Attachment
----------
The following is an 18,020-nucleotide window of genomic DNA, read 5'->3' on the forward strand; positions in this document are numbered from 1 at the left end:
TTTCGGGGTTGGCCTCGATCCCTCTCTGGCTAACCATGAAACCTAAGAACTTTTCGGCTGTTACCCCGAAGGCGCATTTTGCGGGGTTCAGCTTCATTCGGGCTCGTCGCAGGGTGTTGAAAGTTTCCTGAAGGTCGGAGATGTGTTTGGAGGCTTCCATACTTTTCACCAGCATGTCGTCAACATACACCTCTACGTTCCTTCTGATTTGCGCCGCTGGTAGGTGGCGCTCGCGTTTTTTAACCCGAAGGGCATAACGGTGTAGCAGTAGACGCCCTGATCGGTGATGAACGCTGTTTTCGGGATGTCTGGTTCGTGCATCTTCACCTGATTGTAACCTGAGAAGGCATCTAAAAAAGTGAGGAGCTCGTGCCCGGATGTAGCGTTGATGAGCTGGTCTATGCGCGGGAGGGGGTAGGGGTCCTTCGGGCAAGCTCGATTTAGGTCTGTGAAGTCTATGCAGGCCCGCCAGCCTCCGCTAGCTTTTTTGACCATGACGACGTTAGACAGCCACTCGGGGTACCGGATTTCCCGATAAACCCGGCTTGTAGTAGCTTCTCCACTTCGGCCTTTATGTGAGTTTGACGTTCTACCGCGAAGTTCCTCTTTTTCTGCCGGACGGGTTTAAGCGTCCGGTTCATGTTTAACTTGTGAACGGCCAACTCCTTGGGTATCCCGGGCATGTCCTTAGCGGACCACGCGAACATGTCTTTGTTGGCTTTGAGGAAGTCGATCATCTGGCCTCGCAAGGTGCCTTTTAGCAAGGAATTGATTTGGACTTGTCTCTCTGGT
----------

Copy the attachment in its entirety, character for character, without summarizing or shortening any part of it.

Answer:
The following is an 18,020-nucleotide window of genomic DNA, read 5'->3' on the forward strand; positions in this document are numbered from 1 at the left end:
TTTCGGGGTTGGCCTCGATCCCTCTCTGGCTAACCATGAAACCTAAGAACTTTTCGGCTGTTACCCCGAAGGCGCATTTTGCGGGGTTCAGCTTCATTCGGGCTCGTCGCAGGGTGTTGAAAGTTTCCTGAAGGTCGGAGATGTGTTTGGAGGCTTCCATACTTTTCACCAGCATGTCGTCAACATACACCTCTACGTTCCTTCTGATTTGCGCCGCTGGTAGGTGGCGCTCGCGTTTTTTAACCCGAAGGGCATAACGGTGTAGCAGTAGACGCCCTGATCGGTGATGAACGCTGTTTTCGGGATGTCTGGTTCGTGCATCTTCACCTGATTGTAACCTGAGAAGGCATCTAAAAAAGTGAGGAGCTCGTGCCCGGATGTAGCGTTGATGAGCTGGTCTATGCGCGGGAGGGGGTAGGGGTCCTTCGGGCAAGCTCGATTTAGGTCTGTGAAGTCTATGCAGGCCCGCCAGCCTCCGCTAGCTTTTTTGACCATGACGACGTTAGACAGCCACTCGGGGTACCGGATTTCCCGATAAACCCGGCTTGTAGTAGCTTCTCCACTTCGGCCTTTATGTGAGTTTGACGTTCTACCGCGAAGTTCCTCTTTTTCTGCCGGACGGGTTTAAGCGTCCGGTTCATGTTTAACTTGTGAACGGCCAACTCCTTGGGTATCCCGGGCATGTCCTTAGCGGACCACGCGAACATGTCTTTGTTGGCTTTGAGGAAGTCGATCATCTGGCCTCGCAAGGTGCCTTTTAGCAAGGAATTGATTTGGACTTGTCTCTCTGGT